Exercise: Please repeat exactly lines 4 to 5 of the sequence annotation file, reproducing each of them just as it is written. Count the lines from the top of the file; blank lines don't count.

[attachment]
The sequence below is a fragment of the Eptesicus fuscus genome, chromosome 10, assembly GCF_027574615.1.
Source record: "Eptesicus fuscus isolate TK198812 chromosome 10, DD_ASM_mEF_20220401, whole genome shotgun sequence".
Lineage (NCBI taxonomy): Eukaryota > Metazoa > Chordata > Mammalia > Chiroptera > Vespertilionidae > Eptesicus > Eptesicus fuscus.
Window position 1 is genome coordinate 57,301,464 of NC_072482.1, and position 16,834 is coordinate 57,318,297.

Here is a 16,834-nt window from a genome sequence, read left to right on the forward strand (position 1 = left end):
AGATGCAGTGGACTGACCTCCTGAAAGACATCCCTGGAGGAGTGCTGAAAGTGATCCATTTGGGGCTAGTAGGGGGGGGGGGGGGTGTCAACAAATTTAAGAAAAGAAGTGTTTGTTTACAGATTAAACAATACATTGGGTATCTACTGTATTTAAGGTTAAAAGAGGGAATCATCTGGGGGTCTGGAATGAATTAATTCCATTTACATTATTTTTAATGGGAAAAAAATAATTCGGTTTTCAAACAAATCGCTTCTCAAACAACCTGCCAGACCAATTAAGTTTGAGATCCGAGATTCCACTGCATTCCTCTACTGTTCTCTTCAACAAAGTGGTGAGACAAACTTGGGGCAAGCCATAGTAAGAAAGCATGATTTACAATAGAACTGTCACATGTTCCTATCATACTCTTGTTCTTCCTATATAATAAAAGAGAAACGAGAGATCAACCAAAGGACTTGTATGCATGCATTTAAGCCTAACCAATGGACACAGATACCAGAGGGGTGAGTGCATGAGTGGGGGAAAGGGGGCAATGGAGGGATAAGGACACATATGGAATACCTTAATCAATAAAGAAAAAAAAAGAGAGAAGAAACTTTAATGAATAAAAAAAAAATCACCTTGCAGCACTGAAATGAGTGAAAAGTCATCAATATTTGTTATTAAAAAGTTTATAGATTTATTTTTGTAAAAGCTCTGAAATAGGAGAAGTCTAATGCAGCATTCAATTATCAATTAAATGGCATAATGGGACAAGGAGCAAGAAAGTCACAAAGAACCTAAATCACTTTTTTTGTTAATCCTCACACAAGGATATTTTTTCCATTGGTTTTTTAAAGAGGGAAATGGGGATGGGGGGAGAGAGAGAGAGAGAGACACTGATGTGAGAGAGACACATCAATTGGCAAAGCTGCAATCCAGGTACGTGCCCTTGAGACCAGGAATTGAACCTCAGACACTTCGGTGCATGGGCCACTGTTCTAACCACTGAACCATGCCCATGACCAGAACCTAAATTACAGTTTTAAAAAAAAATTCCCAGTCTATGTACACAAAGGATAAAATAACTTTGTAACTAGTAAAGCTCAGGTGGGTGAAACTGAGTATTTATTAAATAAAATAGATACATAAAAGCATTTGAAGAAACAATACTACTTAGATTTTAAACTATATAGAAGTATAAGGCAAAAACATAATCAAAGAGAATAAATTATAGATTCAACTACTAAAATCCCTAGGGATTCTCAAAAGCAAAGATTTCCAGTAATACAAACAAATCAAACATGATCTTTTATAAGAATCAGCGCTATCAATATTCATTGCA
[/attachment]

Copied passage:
Window position 1 is genome coordinate 57,301,464 of NC_072482.1, and position 16,834 is coordinate 57,318,297.

Here is a 16,834-nt window from a genome sequence, read left to right on the forward strand (position 1 = left end):